A shared dream
Bringing our whole selves to virtual reality
I could tell she was cheating. The tail was directly on the donkey’s butt, and no blindfolded five-year-old could achieve that. As the other kids at the party waited their turn behind my daughter, I looked at the scarf that was clearly not helping obscure her vision.
“I have an idea,” I said. “Hold on.” I ran out of the room, and came back holding my Domain7-branded Google Cardboard package. I quickly opened Google StreetView, found an environment of an underwater ocean scene, strapped it on my daughter’s head, and we resumed the game.
Now true disorientation was achieved. She couldn’t possibly see the donkey in front of her when she was immersed in the underwater world of a coral reef. Sure enough, kid after kid went inside the goggles, performing suitably terribly at Pin-the-Tail on the Donkey.
And then the questions started. Fellow five-year-old’s at my daughter’s party clamouring to understand what they’d just seen. “What was that?” “Can I try that again?”
And from the parents, too, curious what this strange headset was that had their kids so entranced. “Did you make that?” (No, definitely not!) “Is that expensive?” (You can order one for about $20 bucks, and use free apps from your phone with it.)
I turned on my TV and switched my phone to AirPlay mode, so the screen was mirrored for all to see. Now the whole room could experience what the kids were seeing inside the headset. I grabbed a piece of construction paper and wrote a list of names so we could take proper turns. One by one, the kindergarteners would make requests of places to visit, and they’d be instantly transported.
“Where should I go, mommy?” asked my daughter’s friend Isabelle.
“Let’s go see my hometown in Germany!” her mom said.
They gave me the address and I punched it in. The headset went on.
I could see the cobblestone roads and the old houses in the stereoscopic image on the the TV. Inside the headset, almost as if she was there, Isabelle turned her whole body around and around and around. She looked down at her feet. Up to the sky. Her mom took her by the shoulders, orienting her towards a grassy area.
“Over there honey,” she said. “That’s where grandpa is buried, where we visited last year.”
Her mom glanced up at me at shook her head in disbelief that this was happening.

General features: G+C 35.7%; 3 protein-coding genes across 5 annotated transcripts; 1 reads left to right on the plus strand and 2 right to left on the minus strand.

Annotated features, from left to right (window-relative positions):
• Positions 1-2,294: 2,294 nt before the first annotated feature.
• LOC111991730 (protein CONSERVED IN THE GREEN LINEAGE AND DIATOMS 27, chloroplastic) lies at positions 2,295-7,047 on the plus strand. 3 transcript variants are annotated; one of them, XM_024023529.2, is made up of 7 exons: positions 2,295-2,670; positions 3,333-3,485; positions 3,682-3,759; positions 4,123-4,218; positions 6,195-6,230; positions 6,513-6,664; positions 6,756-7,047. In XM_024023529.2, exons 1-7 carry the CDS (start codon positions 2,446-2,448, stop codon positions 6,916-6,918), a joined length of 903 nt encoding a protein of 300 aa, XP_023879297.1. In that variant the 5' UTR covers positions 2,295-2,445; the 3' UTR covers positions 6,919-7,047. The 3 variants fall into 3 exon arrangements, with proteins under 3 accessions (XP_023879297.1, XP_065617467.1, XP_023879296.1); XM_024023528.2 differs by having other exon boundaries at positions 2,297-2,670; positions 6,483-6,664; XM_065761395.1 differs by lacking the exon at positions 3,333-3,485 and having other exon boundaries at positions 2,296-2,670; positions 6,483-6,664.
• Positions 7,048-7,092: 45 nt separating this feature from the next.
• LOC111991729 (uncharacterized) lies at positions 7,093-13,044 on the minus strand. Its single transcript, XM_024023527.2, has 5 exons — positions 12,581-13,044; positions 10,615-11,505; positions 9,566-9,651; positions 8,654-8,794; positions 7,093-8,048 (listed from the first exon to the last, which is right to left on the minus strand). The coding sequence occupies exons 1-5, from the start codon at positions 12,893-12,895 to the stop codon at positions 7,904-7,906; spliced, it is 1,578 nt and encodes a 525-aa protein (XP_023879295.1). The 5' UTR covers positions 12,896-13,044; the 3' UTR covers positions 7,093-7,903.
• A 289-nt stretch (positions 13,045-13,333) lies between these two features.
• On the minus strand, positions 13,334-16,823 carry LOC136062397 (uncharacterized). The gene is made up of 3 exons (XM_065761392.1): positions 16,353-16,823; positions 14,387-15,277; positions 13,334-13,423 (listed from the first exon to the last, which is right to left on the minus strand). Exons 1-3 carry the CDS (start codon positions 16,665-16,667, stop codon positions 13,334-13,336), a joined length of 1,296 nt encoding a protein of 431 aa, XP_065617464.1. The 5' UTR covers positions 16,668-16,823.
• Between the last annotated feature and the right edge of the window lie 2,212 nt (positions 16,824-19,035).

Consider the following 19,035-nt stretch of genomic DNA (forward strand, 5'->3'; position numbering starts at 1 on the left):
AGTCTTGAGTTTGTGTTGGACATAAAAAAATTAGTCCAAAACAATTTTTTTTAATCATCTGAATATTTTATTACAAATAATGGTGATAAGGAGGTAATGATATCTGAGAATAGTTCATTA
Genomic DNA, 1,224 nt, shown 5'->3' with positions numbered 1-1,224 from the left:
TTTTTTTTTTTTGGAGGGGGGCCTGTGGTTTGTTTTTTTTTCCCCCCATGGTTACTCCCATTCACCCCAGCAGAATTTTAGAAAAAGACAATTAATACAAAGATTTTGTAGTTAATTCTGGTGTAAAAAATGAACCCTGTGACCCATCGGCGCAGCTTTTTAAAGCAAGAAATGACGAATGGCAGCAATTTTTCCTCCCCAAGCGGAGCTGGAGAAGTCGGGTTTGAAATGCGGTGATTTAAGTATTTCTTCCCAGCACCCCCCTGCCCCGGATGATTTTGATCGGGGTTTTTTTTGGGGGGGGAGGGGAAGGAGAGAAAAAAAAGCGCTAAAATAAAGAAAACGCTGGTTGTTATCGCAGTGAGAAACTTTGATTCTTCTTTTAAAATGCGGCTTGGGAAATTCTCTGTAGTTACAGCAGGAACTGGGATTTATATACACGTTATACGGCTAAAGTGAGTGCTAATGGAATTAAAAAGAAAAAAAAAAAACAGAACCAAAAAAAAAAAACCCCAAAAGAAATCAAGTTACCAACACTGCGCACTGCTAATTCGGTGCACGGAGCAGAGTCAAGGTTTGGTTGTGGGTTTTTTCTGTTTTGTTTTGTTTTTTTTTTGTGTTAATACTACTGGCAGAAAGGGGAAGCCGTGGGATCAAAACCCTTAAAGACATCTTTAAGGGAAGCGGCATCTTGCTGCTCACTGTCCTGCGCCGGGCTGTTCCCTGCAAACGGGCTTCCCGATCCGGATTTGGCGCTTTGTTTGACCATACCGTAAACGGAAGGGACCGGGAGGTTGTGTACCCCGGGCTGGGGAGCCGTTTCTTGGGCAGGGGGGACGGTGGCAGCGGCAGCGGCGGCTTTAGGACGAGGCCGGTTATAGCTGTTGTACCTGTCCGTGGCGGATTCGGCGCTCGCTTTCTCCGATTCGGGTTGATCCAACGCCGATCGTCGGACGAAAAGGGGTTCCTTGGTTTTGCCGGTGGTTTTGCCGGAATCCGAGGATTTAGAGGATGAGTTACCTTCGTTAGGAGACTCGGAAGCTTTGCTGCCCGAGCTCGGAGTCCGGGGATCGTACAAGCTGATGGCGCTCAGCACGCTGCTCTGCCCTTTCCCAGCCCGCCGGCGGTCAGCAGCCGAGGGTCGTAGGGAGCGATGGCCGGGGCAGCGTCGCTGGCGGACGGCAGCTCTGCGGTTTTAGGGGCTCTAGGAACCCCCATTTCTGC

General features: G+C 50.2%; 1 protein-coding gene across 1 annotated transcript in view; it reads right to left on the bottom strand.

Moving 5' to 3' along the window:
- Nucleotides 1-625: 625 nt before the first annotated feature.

One after another, kid-and-parent gave requests for places to visit. We found a beach. A childhood home in Portland, Oregon. We climbed a mountain.
This is a magic box.
My daughter has no words for it. We’ll play sometime in the evenings, when it’s not a school night.
“Can I try that thing again where you’re there but you’re not there?” she’ll ask.
“Where the picture is right in front of you but it’s not?”
She’ll crawl and walk and step around the house with the mask on, convinced her own motion propels the image forward. We’ve visited dinosaur museums and hockey stadiums. We’ve been hit by a train, we’ve been inside a womb. I’ve had to hold her hand tight as sound and video completely surround her (“Stay close, daddy!”) with such a realistic sensation her tiny mind and body believes it’s actually happening.
Yet this magic box is just a prototype, really. Only as powerful as my phone is. Not really possessing much in the way of controlling it with your voice, like future platforms will. Not letting you interact socially with others, as future ones will. Not showing your own avatar in real-time, like others platforms…already do.
My colleague Stephanie introduced me to the leaders at MetaVRse a few weeks ago. Talking with Alan and Dan, who have helped their clients launch many virtual reality experiences already, I had some questions.
“Let me run an idea past you,” I said, thinking I was being bold or adventurous, or at worst, silly and preposterous — going out on a limb to share my pet VR idea.
I explained how, in our work at Domain7, collaborative workshops are a crucial cornerstone of our work with our partners. Being in the room, sketching on post-it’s and whiteboards and easel charts, creating meaning together in real-time. Yet sometimes, travel is a barrier: it’s not always possible (or at least not always easy) to get everybody in the same room, especially if we’re on different continents.
“What if virtual reality could create a lower-cost, higher-quality way to collaborate in-person?” I asked “To bring people together in a shared environment for a temporary design sprint? We could design an environment with lots of light, lots of sketching supplies, record the room’s written results so you can replay it later, too!”
I was interrupted partway through.
“It’s called High Fidelity,” said Alex. “The same guy who created Second Life, Phillip Rosedale, is working in a real-time, multi-person collaborative VR world to do exactly that.”